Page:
In his concurring opinion, Justice Kennedy concluded that the rule established by the Court's earlier precedents "require[d] a court, on either direct or collateral review, to order a new trial when a defendant shows his conviction has been obtained in a trial tainted by an atmosphere of coercion or intimidation similar to that documented in the foregoing cases" regardless of "whether the pressures were from partisans, or . . . from persons reacting to the drama of the moment who created an environment so raucous that calm deliberation by the judge or jury was likely compromised in a serious way." Id. at 80-81 (Kennedy, J., concurring). Justice Souter, also concurring in the opinion, reasoned that the "inherently prejudicial" standard of Williams and Flynn clearly "reache[d] the behavior of spectators" and concluded that "one could not seriously deny that allowing spectators at a criminal trial to wear visible buttons with the victim's photo can raise a risk of improper considerations, " observing that "the buttons are at once an appeal for sympathy for the victim (and perhaps for those who wear the buttons) and a call for some response from those who see them." Id. at 83 (Souter, J., concurring). He added, "On the jurors' part, that expected response could well seem to be a verdict of guilty, and a sympathetic urge to assuage the grief or rage of survivors with a conviction would be the paradigm of improper consideration." Id. Justice Souter stopped short, however, of concluding "that any level of risk from wearing buttons in a courtroom is unacceptable." Id.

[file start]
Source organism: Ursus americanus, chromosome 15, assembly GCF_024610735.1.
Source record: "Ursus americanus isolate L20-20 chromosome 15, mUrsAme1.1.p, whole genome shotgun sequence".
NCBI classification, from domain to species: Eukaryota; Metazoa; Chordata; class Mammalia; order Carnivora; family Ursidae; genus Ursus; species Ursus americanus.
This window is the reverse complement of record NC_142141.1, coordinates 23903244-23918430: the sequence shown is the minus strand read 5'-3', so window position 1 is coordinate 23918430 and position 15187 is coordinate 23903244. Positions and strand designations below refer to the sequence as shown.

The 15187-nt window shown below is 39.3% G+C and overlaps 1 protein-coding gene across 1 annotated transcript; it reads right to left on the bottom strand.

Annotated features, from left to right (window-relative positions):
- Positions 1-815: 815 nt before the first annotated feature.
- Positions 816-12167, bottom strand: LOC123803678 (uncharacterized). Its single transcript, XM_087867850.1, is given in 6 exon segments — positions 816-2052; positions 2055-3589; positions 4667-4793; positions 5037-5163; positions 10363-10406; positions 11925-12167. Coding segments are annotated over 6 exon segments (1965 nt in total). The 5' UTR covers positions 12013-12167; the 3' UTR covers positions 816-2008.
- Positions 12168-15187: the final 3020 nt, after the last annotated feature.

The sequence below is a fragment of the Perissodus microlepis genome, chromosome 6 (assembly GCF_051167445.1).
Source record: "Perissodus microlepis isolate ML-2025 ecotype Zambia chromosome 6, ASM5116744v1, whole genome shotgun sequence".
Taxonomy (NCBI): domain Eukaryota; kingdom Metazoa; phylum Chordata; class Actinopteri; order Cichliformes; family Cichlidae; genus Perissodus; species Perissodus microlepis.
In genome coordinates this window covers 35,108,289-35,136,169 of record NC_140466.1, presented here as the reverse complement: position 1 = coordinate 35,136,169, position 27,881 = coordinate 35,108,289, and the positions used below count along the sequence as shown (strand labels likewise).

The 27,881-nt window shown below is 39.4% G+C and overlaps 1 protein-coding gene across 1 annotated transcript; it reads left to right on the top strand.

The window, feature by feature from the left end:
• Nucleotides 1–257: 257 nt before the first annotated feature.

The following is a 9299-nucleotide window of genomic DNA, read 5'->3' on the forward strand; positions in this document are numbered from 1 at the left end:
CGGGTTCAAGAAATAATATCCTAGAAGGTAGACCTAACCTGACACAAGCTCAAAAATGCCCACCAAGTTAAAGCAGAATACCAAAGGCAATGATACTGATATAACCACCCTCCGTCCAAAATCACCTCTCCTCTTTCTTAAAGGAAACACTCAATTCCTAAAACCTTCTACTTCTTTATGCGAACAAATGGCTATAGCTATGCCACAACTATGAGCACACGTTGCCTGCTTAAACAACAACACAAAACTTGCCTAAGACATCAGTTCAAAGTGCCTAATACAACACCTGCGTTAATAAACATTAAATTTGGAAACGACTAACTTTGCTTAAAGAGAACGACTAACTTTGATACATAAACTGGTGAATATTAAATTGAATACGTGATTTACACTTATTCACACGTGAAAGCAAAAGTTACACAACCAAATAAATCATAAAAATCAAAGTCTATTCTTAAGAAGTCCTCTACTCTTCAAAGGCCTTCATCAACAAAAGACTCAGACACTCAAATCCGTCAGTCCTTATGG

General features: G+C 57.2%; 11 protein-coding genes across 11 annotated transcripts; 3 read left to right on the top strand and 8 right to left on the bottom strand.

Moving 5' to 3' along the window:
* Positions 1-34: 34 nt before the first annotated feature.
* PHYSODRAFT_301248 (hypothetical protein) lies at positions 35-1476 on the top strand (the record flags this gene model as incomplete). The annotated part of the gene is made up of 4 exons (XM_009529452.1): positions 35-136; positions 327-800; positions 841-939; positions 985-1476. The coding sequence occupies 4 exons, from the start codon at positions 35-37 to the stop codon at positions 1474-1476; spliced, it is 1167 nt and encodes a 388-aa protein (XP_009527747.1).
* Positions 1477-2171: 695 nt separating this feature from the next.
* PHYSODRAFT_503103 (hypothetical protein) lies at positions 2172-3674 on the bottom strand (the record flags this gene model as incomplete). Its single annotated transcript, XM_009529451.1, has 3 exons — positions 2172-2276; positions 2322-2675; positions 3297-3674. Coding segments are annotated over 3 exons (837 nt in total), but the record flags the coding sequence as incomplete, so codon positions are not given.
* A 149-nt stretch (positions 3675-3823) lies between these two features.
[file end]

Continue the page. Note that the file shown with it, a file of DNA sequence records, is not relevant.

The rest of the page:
In the wake of Musladin, most courts have concluded that although the wearing of memorial buttons at trial carries a risk of prejudicing the defendant's right to a fair trial, the practice is not inherently prejudicial. See, e.g., State v. Iromuanya, 806 N.W.2d 404, 432 (Neb. 2011) (concluding that "the wearing of victim memorial buttons by spectators at a criminal proceeding" was not the same "as state-sponsored procedures showing a probable deleterious effect on fundamental rights and calling for close judicial scrutiny"); Allen v. Commonwealth, 286 S.W.3d 221, 229 (Ky. 2009) (declining "to conclude that the wearing of such clothing or buttons in the courtroom is so inherently unfair as always to constitute reversible error"); State v. Lord, 165 P.3d 1251, 1253-54 (Wash. 2007) ("A simple picture button, a sign of support or sympathy that does not expressly advocate guilt or innocence, does not alone impermissibly bias a jury."). We agree with the rationale expressed in these cases. Unlike forcing a defendant to stand trial in prison garb, see Estelle, 425 U.S. at 503, 505 (holding that threat to the "fairness of the factfinding process" created by forcing a defendant to appear in prison garb must be justified by an "essential state policy"), or to appear in shackles, see Deck v. Missouri, 544 U.S. 622, 629 (2005) (holding that "the use of physical restraints visible to the jury" is permissible only when the trial court determines that "they are justified by a state interest specific to a particular trial"), the wearing of memorial buttons that display photographs of the victims does not "'undermine[] the physical indicia of innocence'" or "'the related fairness of the fact-finding process.'" Mobley v. State, 397 S.W.3d 70, 100 (Tenn. 2013) (quoting Deck, 544 U.S. at 630). Consequently, because the wearing of memorial buttons by courtroom spectators does "not automatically present an unacceptable risk . . . of impermissible factors coming into play, " see Lord, 165 P.3d at 1254 (citations and internal quotation marks omitted), the determination whether to permit spectators to wear memorial buttons lies most properly within the sound discretion of the trial court. We make this conclusion mindful that it is the duty of the trial court to control the proceedings and "that a trial judge has broad discretion in controlling the course and conduct of the trial." See, e.g., State v. Cazes, 875 S.W.2d 253, 260 (Tenn. 1994). The trial judge, who sees the buttons, the courtroom, and the jurors first hand, is in the best position to determine the potential impact of the buttons on the defendant's right to a fair trial. See Deck, 544 U.S. at 629 (emphasizing "the importance of preserving trial court discretion" in matters of courtroom decorum). In this case, the trial court utilized a measured approach when making the decision to allow the victims' immediate family members to wear the buttons at issue here. The court carefully crafted a rule designed to limit the negative impact of the buttons and rigorously enforced its ruling during trial. Under these circumstances, we cannot say that the trial court abused its discretion.